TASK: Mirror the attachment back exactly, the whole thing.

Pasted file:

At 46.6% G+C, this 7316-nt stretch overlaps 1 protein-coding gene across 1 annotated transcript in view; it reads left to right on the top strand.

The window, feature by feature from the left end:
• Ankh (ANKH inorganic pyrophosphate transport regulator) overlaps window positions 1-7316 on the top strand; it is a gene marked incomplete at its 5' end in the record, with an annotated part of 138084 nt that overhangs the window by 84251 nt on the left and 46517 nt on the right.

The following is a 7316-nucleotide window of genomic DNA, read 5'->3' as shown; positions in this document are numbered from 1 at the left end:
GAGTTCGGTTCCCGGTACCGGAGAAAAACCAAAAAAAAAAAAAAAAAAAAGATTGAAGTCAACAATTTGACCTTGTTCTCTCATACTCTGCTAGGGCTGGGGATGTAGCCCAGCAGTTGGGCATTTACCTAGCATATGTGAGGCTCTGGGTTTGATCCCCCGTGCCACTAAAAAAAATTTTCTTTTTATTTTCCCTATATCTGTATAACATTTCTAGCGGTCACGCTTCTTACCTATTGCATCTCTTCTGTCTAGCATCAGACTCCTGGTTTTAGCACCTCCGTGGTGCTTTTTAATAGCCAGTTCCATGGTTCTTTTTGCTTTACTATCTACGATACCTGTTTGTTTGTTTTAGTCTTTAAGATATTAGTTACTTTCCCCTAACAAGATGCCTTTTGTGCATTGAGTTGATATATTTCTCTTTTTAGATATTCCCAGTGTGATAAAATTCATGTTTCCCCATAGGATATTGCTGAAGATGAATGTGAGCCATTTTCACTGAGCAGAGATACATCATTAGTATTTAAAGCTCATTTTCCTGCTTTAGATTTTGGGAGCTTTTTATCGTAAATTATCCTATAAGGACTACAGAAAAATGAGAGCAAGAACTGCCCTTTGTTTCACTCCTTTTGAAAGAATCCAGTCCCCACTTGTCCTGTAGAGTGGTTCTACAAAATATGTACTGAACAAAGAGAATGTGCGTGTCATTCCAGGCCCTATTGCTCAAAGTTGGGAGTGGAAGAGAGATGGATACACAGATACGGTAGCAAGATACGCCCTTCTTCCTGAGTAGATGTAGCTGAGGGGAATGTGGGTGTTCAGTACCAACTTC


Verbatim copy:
At 46.6% G+C, this 7316-nt stretch overlaps 1 protein-coding gene across 1 annotated transcript in view; it reads left to right on the top strand.

The window, feature by feature from the left end:
• Ankh (ANKH inorganic pyrophosphate transport regulator) overlaps window positions 1-7316 on the top strand; it is a gene marked incomplete at its 5' end in the record, with an annotated part of 138084 nt that overhangs the window by 84251 nt on the left and 46517 nt on the right.

The following is a 7316-nucleotide window of genomic DNA, read 5'->3' as shown; positions in this document are numbered from 1 at the left end:
GAGTTCGGTTCCCGGTACCGGAGAAAAACCAAAAAAAAAAAAAAAAAAAAGATTGAAGTCAACAATTTGACCTTGTTCTCTCATACTCTGCTAGGGCTGGGGATGTAGCCCAGCAGTTGGGCATTTACCTAGCATATGTGAGGCTCTGGGTTTGATCCCCCGTGCCACTAAAAAAAATTTTCTTTTTATTTTCCCTATATCTGTATAACATTTCTAGCGGTCACGCTTCTTACCTATTGCATCTCTTCTGTCTAGCATCAGACTCCTGGTTTTAGCACCTCCGTGGTGCTTTTTAATAGCCAGTTCCATGGTTCTTTTTGCTTTACTATCTACGATACCTGTTTGTTTGTTTTAGTCTTTAAGATATTAGTTACTTTCCCCTAACAAGATGCCTTTTGTGCATTGAGTTGATATATTTCTCTTTTTAGATATTCCCAGTGTGATAAAATTCATGTTTCCCCATAGGATATTGCTGAAGATGAATGTGAGCCATTTTCACTGAGCAGAGATACATCATTAGTATTTAAAGCTCATTTTCCTGCTTTAGATTTTGGGAGCTTTTTATCGTAAATTATCCTATAAGGACTACAGAAAAATGAGAGCAAGAACTGCCCTTTGTTTCACTCCTTTTGAAAGAATCCAGTCCCCACTTGTCCTGTAGAGTGGTTCTACAAAATATGTACTGAACAAAGAGAATGTGCGTGTCATTCCAGGCCCTATTGCTCAAAGTTGGGAGTGGAAGAGAGATGGATACACAGATACGGTAGCAAGATACGCCCTTCTTCCTGAGTAGATGTAGCTGAGGGGAATGTGGGTGTTCAGTACCAACTTC